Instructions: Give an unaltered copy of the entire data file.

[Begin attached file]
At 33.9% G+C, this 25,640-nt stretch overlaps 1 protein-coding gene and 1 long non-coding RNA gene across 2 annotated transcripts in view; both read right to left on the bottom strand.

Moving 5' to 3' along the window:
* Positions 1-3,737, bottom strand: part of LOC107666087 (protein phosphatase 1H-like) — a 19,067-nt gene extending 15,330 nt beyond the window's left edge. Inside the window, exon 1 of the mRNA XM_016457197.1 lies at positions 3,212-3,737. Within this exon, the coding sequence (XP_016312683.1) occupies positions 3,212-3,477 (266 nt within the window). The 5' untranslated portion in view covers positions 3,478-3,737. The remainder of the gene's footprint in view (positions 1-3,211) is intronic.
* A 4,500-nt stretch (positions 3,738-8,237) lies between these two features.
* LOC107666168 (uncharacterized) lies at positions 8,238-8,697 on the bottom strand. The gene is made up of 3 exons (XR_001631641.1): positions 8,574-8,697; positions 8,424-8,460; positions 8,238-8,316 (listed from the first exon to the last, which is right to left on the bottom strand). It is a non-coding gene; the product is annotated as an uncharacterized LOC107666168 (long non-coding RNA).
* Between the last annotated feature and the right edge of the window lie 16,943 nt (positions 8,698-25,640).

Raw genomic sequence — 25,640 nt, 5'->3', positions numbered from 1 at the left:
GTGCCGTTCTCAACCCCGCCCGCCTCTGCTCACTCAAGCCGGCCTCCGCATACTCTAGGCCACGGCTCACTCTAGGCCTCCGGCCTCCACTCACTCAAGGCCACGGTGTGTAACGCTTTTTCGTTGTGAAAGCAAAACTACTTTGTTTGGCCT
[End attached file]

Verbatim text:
At 33.9% G+C, this 25,640-nt stretch overlaps 1 protein-coding gene and 1 long non-coding RNA gene across 2 annotated transcripts in view; both read right to left on the bottom strand.

Moving 5' to 3' along the window:
* Positions 1-3,737, bottom strand: part of LOC107666087 (protein phosphatase 1H-like) — a 19,067-nt gene extending 15,330 nt beyond the window's left edge. Inside the window, exon 1 of the mRNA XM_016457197.1 lies at positions 3,212-3,737. Within this exon, the coding sequence (XP_016312683.1) occupies positions 3,212-3,477 (266 nt within the window). The 5' untranslated portion in view covers positions 3,478-3,737. The remainder of the gene's footprint in view (positions 1-3,211) is intronic.
* A 4,500-nt stretch (positions 3,738-8,237) lies between these two features.
* LOC107666168 (uncharacterized) lies at positions 8,238-8,697 on the bottom strand. The gene is made up of 3 exons (XR_001631641.1): positions 8,574-8,697; positions 8,424-8,460; positions 8,238-8,316 (listed from the first exon to the last, which is right to left on the bottom strand). It is a non-coding gene; the product is annotated as an uncharacterized LOC107666168 (long non-coding RNA).
* Between the last annotated feature and the right edge of the window lie 16,943 nt (positions 8,698-25,640).

Raw genomic sequence — 25,640 nt, 5'->3', positions numbered from 1 at the left:
GTGCCGTTCTCAACCCCGCCCGCCTCTGCTCACTCAAGCCGGCCTCCGCATACTCTAGGCCACGGCTCACTCTAGGCCTCCGGCCTCCACTCACTCAAGGCCACGGTGTGTAACGCTTTTTCGTTGTGAAAGCAAAACTACTTTGTTTGGCCT